Sebastian’s not-too-wide and not-too-skinny ties are also an understated, but notable, wardrobe detail. While researching for Mia in a Hollywood costume rental house, Zophres saw the perfect, just throwback-enough tie hanging on a wall. “It had texture to it and a motif in the chest, right where his heart is,” says Zophres, about the early ’50s accessory. “That sounds kind of corny, but I was like, ‘that’s the style of tie!'” And Gosling had a similarly visceral reaction. 

Hey girl. Photo: Dale Robinette/Summit Entertainment

Hey girl. Photo: Dale Robinette/Summit Entertainment

“He’s like, ‘You can’t tell what they are. This is so great. This is so beautiful. They don’t make ties like this anymore,'” she says. Sadly, Gosling had to part with Sebastian’s ties, which were returned to the rental house after filming. Obviously, no one wants to see a despondent Ryan Gosling. (If you do, see: “The Notebook.”)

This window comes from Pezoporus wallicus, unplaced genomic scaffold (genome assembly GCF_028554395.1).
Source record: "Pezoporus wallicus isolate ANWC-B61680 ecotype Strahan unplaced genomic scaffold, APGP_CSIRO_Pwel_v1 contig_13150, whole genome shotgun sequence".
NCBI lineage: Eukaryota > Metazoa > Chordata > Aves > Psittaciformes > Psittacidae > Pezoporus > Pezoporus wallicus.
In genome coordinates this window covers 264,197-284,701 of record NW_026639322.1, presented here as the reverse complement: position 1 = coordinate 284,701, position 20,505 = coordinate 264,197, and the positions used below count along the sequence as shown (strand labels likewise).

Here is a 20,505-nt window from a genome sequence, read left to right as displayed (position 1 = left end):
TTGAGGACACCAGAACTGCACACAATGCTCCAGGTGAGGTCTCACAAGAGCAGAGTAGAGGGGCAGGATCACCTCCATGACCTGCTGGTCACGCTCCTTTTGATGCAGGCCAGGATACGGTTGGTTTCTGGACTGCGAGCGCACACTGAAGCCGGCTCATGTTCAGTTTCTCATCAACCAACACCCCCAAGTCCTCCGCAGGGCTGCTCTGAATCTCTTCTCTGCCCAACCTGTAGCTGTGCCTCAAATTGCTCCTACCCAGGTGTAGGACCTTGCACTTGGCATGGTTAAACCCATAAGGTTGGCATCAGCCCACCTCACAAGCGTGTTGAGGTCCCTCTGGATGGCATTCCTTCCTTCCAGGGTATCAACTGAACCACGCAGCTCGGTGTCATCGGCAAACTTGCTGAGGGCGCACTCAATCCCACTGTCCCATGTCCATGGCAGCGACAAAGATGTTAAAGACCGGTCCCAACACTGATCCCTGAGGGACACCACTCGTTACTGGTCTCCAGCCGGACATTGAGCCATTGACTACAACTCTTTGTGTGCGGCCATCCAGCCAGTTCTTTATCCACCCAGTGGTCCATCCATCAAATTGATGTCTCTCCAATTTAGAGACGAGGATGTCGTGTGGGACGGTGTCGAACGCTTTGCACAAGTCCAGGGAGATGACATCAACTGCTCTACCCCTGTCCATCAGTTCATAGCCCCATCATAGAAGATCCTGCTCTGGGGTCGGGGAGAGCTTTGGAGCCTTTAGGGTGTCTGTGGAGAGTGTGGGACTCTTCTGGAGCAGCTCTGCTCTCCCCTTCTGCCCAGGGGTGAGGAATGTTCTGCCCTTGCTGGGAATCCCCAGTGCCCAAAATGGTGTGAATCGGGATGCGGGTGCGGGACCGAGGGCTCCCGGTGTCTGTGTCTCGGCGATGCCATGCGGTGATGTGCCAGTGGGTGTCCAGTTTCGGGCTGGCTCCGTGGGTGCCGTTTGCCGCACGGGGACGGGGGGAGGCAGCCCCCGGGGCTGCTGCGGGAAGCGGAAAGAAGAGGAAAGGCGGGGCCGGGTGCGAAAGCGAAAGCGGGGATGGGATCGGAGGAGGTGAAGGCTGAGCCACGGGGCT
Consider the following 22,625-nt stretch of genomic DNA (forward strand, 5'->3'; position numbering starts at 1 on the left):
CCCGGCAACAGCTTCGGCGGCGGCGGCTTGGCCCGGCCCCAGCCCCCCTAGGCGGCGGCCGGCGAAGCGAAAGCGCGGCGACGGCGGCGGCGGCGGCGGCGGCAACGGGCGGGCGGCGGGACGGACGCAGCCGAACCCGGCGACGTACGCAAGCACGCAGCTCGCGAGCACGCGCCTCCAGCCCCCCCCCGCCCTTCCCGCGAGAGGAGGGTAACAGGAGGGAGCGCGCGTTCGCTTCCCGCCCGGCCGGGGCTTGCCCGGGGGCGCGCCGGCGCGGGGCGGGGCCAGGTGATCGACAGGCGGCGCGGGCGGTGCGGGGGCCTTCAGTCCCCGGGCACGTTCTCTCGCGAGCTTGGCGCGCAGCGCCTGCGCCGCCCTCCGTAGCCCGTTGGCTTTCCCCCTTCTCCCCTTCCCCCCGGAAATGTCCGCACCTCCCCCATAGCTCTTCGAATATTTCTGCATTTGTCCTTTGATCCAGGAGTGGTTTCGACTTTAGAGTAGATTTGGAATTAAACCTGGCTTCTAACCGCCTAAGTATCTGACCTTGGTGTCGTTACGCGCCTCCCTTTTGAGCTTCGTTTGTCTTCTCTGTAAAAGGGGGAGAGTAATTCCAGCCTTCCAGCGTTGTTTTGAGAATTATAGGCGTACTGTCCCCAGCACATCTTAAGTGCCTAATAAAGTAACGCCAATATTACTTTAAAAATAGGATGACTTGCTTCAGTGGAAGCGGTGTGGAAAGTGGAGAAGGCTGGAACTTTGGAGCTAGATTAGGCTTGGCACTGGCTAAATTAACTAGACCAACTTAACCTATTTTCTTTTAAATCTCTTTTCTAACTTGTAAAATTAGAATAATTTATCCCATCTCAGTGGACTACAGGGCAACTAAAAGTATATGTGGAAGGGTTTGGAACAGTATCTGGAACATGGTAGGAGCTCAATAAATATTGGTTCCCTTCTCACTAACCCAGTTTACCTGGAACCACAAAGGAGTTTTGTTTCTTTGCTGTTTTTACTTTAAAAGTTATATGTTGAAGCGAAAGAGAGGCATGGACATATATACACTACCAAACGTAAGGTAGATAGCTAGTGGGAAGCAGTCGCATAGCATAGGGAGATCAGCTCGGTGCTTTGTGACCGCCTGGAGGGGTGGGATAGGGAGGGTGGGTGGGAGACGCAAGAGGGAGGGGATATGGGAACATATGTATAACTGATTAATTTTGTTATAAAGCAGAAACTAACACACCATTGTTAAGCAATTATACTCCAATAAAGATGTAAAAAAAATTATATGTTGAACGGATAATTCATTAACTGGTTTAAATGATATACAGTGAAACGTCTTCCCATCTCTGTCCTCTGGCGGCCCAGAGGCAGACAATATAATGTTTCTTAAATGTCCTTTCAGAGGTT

“So after the movie, I shopped on eBay and got a little selection of ties together and gave them [to him] as a present,” says Zophres. Come to think of it, Gosling’s recent neckwear game seems to reflect Sebastian’s retro flourish as of late, too. With so many meaningful homages in “La La Land,” it seems fitting that the stars are paying their own, long after the cameras stopped shooting.

‘La La Land’ opens in select theaters on December 9 and nationwide on December 16.

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December 9, 2016 at 05:19AM